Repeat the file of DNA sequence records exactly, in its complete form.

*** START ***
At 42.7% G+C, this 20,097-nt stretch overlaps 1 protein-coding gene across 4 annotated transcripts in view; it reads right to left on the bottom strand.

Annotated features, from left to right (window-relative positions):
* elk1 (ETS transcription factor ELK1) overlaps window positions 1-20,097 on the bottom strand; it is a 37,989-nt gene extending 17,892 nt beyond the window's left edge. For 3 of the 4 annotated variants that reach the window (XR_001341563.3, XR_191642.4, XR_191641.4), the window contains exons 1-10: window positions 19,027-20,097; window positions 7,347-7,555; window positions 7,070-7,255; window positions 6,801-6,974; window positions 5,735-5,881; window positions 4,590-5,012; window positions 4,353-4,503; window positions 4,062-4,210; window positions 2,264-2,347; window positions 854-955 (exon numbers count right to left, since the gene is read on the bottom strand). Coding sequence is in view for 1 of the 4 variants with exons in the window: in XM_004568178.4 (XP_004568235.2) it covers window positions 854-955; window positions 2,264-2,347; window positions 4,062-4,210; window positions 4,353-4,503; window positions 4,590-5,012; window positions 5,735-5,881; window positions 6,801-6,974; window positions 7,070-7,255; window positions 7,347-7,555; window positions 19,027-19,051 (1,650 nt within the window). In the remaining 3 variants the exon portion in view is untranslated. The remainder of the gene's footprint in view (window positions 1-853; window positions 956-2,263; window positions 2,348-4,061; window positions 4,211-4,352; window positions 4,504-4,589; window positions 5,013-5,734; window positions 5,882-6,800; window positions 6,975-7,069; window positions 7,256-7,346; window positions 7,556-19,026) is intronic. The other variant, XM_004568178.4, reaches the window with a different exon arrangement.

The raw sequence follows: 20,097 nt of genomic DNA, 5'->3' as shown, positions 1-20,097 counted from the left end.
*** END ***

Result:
At 42.7% G+C, this 20,097-nt stretch overlaps 1 protein-coding gene across 4 annotated transcripts in view; it reads right to left on the bottom strand.

Annotated features, from left to right (window-relative positions):
* elk1 (ETS transcription factor ELK1) overlaps window positions 1-20,097 on the bottom strand; it is a 37,989-nt gene extending 17,892 nt beyond the window's left edge. For 3 of the 4 annotated variants that reach the window (XR_001341563.3, XR_191642.4, XR_191641.4), the window contains exons 1-10: window positions 19,027-20,097; window positions 7,347-7,555; window positions 7,070-7,255; window positions 6,801-6,974; window positions 5,735-5,881; window positions 4,590-5,012; window positions 4,353-4,503; window positions 4,062-4,210; window positions 2,264-2,347; window positions 854-955 (exon numbers count right to left, since the gene is read on the bottom strand). Coding sequence is in view for 1 of the 4 variants with exons in the window: in XM_004568178.4 (XP_004568235.2) it covers window positions 854-955; window positions 2,264-2,347; window positions 4,062-4,210; window positions 4,353-4,503; window positions 4,590-5,012; window positions 5,735-5,881; window positions 6,801-6,974; window positions 7,070-7,255; window positions 7,347-7,555; window positions 19,027-19,051 (1,650 nt within the window). In the remaining 3 variants the exon portion in view is untranslated. The remainder of the gene's footprint in view (window positions 1-853; window positions 956-2,263; window positions 2,348-4,061; window positions 4,211-4,352; window positions 4,504-4,589; window positions 5,013-5,734; window positions 5,882-6,800; window positions 6,975-7,069; window positions 7,256-7,346; window positions 7,556-19,026) is intronic. The other variant, XM_004568178.4, reaches the window with a different exon arrangement.

The raw sequence follows: 20,097 nt of genomic DNA, 5'->3' as shown, positions 1-20,097 counted from the left end.